Bayer tries new approach to weeds (Wall Street Journal): Bayer will invest over $5 billion in the next 10 years to develop new ways to fight weeds, attempting to win back trust after a slew of lawsuits alleging that Monsanto’s Roundup herbicide causes cancer.
Climate change by another name (Iowa Public Radio): Rural communities may not use the words “climate change,” but they’re discussing its effects and want to see polluters taxed for their contributions to a changing climate.
EU to give U.S. a larger slice of beef market (Reuters): Over time, the EU will give the United States a 35,000-tonne share of its import quota, now 45,000 tonnes, for beef produced without artificial growth hormones, said EU sources; at present the U.S. share is around 30 percent.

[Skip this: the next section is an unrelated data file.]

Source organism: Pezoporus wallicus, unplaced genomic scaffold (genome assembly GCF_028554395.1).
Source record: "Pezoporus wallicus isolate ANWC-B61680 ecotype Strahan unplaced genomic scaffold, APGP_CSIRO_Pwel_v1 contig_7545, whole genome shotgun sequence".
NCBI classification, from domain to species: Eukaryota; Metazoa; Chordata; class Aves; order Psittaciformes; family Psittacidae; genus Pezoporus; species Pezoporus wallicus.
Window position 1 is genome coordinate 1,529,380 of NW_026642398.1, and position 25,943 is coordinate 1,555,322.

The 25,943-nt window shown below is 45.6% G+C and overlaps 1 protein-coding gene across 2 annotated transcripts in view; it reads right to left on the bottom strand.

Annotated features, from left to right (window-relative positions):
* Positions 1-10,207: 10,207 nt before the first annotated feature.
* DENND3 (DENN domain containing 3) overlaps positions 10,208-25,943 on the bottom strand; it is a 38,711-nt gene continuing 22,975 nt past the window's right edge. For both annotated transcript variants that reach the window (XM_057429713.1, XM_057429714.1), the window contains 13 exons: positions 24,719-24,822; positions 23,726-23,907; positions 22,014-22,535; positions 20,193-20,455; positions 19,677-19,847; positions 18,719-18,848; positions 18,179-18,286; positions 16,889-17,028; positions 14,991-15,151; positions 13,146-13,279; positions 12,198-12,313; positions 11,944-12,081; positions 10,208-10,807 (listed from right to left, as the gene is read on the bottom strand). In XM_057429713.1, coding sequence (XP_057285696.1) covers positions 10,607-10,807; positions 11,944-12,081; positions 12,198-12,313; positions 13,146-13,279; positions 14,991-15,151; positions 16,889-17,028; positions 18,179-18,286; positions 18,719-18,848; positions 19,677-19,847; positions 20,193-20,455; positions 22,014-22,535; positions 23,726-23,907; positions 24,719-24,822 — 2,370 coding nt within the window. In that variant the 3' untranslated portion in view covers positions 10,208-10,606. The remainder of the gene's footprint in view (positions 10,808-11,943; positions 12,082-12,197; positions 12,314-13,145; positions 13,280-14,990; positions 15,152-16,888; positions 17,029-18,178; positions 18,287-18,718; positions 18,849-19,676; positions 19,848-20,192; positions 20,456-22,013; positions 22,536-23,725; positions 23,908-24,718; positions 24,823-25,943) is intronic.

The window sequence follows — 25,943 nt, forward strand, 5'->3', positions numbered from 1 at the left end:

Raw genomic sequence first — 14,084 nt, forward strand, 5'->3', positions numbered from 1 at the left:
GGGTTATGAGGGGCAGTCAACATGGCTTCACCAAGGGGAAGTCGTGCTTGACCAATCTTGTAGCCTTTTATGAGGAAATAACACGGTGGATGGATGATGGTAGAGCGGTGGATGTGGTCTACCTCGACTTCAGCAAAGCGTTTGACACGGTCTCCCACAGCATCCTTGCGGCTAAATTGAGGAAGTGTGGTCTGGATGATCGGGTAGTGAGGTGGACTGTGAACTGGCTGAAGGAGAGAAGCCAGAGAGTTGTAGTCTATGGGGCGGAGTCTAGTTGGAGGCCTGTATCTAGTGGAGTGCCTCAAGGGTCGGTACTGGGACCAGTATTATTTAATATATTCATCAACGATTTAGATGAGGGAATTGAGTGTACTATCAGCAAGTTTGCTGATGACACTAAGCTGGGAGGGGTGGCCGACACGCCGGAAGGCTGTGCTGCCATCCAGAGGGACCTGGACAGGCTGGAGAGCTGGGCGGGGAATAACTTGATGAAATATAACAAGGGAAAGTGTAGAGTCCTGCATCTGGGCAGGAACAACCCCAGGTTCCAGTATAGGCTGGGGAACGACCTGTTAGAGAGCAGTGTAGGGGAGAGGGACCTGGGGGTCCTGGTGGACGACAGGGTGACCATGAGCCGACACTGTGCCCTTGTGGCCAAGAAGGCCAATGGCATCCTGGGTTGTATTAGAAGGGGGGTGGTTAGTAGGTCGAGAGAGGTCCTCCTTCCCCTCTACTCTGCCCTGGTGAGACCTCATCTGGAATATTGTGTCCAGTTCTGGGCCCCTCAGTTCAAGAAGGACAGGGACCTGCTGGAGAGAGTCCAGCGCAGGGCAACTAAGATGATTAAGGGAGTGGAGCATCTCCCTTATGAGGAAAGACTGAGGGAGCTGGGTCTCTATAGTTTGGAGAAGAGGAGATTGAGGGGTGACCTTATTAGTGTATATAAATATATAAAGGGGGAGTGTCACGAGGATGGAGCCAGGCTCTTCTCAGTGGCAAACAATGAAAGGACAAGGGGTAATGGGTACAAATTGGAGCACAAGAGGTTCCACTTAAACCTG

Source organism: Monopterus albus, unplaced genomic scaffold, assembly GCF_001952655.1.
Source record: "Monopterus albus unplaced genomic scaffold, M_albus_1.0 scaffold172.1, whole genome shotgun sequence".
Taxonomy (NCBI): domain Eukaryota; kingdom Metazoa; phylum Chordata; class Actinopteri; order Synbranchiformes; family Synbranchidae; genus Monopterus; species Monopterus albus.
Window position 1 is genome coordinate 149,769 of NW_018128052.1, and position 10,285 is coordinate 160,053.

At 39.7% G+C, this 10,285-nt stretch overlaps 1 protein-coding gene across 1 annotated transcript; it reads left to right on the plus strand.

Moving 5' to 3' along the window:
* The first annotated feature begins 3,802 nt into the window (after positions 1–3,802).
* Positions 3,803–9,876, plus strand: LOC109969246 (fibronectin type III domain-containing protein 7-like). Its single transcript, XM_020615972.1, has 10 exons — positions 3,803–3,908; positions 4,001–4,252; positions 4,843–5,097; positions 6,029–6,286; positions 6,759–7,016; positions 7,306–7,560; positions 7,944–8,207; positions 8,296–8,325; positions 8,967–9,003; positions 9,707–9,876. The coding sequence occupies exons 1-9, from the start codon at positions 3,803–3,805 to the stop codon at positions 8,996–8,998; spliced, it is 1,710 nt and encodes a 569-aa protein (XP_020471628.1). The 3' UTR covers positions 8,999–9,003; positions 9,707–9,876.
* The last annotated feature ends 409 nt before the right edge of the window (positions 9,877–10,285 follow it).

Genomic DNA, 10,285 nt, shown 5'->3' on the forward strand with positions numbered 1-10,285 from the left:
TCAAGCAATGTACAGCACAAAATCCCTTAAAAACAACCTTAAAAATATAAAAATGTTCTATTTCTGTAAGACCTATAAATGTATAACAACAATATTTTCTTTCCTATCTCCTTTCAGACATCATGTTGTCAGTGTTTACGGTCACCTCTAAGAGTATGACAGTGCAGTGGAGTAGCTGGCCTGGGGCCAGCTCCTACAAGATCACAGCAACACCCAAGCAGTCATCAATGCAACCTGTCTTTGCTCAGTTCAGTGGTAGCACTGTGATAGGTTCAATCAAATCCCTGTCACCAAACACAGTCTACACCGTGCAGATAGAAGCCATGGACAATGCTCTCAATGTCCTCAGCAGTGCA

Railroaded out of farmland (Los Angeles Times): Farmers in the San Joaquin Valley lost cropland through court-issued orders of possession to make room for California’s proposed bullet train.
Nation’s largest hemp research center (OSU): Oregon State University, with 40 faculty members already engaged in hemp research and teaching, said it would open the nation’s largest research center devoted to the study of industrial hemp.
Larkin elected to lead ag policy institute (Farm Foundation): Larkin Martin, chief executive of Martin Farm in Alabama was elected to a two-year term as president of the Farm Foundation, which describes itself as a agricultural policy institute.